- See also: Lyrium
More than half the wealth of Orzammar comes from a single, extremely rare substance: Lyrium. The Chantry believes it to be the "Waters of the Fade" mentioned in the Canticle of Threnodies, the very stuff of creation itself, from whence the Maker fashioned the world. Only a handful of Mining caste families hazard extracting the ore, finding veins in the Stone quite literally by ear. For in its raw form, lyrium sings, and the discerning can hear the sound even through solid rock.
Even though dwarves have a natural resistance, raw lyrium is dangerous for all but the most experienced of the Mining Caste to handle. Even for dwarves, exposure to the unprocessed mineral can cause deafness or memory loss. For humans and elves, direct contact with lyrium ore produces nausea, blistering of the skin, and dementia. Mages cannot even approach unprocessed lyrium. Doing so is invariably fatal.
Despite its dangers, lyrium is the single most valuable mineral currently known. In the Tevinter Imperium, it has been known to command a higher price than diamond. The dwarves sell very little of the processed mineral to the surface, giving the greater portion of what they mine to their own smiths, who use it in the forging of all truly superior dwarven weapons and armor. What processed lyrium is sold on the surface goes only to the Chantry, who strictly control the supply. From the Chantry, it is dispensed both to the templars, who make use of it in tracking and fighting maleficarum, and to the Circle.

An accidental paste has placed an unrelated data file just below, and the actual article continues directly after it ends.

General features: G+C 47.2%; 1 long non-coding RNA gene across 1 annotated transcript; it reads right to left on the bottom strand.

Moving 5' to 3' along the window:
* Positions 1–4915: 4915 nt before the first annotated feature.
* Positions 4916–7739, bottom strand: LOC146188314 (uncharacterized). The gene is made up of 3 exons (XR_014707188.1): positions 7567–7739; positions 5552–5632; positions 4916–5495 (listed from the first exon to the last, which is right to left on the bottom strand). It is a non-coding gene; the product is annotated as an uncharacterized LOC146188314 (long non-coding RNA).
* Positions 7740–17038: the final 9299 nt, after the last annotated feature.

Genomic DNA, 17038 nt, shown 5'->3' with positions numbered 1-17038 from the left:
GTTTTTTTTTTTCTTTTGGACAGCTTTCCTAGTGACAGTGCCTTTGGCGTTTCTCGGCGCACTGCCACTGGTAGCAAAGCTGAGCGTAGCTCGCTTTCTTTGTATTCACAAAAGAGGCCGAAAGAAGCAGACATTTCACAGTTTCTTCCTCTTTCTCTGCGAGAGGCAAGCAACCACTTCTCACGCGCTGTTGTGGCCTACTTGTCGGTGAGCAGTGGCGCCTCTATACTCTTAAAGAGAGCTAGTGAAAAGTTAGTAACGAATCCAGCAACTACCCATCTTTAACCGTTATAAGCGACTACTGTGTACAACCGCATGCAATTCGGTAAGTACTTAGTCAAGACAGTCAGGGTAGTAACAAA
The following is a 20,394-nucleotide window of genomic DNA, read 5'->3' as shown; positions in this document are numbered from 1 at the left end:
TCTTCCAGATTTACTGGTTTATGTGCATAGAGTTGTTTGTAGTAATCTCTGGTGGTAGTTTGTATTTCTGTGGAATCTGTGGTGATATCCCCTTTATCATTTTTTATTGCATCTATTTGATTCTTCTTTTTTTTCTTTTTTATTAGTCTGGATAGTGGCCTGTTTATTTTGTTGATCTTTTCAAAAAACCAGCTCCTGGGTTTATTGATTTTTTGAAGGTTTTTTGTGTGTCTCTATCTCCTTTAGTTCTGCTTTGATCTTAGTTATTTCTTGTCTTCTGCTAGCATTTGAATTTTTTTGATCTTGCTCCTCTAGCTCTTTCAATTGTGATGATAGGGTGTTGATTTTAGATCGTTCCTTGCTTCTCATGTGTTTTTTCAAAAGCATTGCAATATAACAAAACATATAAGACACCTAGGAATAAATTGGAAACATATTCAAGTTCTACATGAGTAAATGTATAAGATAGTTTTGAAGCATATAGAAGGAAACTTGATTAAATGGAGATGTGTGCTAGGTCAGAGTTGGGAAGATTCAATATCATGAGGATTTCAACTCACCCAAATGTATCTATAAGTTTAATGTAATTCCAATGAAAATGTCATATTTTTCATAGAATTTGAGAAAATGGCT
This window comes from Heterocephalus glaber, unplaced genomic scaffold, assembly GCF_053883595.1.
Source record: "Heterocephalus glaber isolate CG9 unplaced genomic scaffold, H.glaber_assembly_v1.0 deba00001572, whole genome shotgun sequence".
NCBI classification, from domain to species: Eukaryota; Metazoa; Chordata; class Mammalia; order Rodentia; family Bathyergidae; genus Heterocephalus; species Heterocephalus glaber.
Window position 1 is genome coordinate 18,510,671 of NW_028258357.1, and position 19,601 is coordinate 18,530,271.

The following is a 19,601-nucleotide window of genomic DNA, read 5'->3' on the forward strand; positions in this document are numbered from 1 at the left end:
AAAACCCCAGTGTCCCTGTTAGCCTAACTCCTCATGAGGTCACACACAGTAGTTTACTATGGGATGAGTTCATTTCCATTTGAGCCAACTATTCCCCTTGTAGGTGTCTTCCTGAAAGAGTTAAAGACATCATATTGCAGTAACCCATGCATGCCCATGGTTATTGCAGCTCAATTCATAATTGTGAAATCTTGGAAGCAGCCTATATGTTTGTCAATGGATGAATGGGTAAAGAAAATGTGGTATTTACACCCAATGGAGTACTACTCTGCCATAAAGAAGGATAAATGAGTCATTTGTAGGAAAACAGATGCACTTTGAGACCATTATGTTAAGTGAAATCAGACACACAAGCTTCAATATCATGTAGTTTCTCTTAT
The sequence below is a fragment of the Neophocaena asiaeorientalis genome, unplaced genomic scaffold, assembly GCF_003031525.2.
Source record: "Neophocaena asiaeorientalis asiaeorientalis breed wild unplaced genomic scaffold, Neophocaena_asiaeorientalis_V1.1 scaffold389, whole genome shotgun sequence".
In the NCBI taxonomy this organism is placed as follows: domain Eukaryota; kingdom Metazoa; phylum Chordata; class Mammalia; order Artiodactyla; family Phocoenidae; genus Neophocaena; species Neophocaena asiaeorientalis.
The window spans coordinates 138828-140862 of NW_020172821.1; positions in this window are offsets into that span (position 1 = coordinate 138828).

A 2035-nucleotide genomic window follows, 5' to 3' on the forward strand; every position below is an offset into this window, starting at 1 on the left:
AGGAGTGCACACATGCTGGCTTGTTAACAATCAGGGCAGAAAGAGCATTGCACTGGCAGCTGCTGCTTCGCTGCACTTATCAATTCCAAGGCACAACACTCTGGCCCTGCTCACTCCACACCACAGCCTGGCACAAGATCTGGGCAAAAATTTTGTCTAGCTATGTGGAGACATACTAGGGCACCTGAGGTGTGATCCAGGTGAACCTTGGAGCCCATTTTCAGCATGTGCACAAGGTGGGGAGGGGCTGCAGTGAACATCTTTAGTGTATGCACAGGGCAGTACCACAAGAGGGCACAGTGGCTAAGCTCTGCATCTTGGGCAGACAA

In the hands of the Circle, lyrium reaches its fullest potential. Their Formari craftsmen transform it into an array of useful items from the practical, such as magically hardened stones for construction, to the legendary silver armor of King Calenhad.
When mixed into liquid and ingested, lyrium allows mages to enter the Fade when fully aware, unlike all others who reach it only when dreaming. Such potions can also be used to aid in the casting of especially taxing spells, for a short time granting a mage far greater power than he normally wields.
Lyrium has its costs, however. Prolonged use becomes addictive, the cravings unbearable. Over time, templars grow disoriented, incapable of distinguishing memory from present, or dream from waking. They frequently become paranoid as their worst memories and nightmares haunt their waking hours. Mages have additionally been known to suffer physical mutation: The magister lords of the Tevinter Imperium were widely reputed to have been so affected by their years of lyrium use that they could not be recognized by their own kin, nor even as creatures that had once been human.
—From In Pursuit of Knowledge: The Travels of a Chantry Scholar, by Brother Genitivi.